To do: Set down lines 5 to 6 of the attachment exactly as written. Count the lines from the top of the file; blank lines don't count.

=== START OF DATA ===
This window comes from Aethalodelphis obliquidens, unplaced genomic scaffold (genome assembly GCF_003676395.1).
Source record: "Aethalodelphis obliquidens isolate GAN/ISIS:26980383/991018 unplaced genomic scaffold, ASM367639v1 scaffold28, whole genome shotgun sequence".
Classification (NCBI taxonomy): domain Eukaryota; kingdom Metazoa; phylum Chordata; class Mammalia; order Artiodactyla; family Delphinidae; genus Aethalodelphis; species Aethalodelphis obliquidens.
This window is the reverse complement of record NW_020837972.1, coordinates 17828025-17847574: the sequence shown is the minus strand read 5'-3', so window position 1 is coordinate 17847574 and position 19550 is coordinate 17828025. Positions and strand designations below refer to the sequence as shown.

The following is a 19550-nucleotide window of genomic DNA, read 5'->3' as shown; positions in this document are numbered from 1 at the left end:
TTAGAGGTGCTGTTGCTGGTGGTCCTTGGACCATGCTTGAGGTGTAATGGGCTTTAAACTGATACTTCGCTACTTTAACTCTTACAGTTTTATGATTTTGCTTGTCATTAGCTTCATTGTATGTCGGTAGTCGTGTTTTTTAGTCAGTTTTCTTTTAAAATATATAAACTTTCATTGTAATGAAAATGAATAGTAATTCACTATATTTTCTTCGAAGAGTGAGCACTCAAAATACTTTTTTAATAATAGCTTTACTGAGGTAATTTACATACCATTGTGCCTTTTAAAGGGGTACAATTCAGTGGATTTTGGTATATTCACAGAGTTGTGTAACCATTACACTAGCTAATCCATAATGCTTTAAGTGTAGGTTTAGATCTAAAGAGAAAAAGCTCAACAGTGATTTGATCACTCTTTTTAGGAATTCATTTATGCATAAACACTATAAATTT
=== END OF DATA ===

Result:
The following is a 19550-nucleotide window of genomic DNA, read 5'->3' as shown; positions in this document are numbered from 1 at the left end:
TTAGAGGTGCTGTTGCTGGTGGTCCTTGGACCATGCTTGAGGTGTAATGGGCTTTAAACTGATACTTCGCTACTTTAACTCTTACAGTTTTATGATTTTGCTTGTCATTAGCTTCATTGTATGTCGGTAGTCGTGTTTTTTAGTCAGTTTTCTTTTAAAATATATAAACTTTCATTGTAATGAAAATGAATAGTAATTCACTATATTTTCTTCGAAGAGTGAGCACTCAAAATACTTTTTTAATAATAGCTTTACTGAGGTAATTTACATACCATTGTGCCTTTTAAAGGGGTACAATTCAGTGGATTTTGGTATATTCACAGAGTTGTGTAACCATTACACTAGCTAATCCATAATGCTTTAAGTGTAGGTTTAGATCTAAAGAGAAAAAGCTCAACAGTGATTTGATCACTCTTTTTAGGAATTCATTTATGCATAAACACTATAAATTT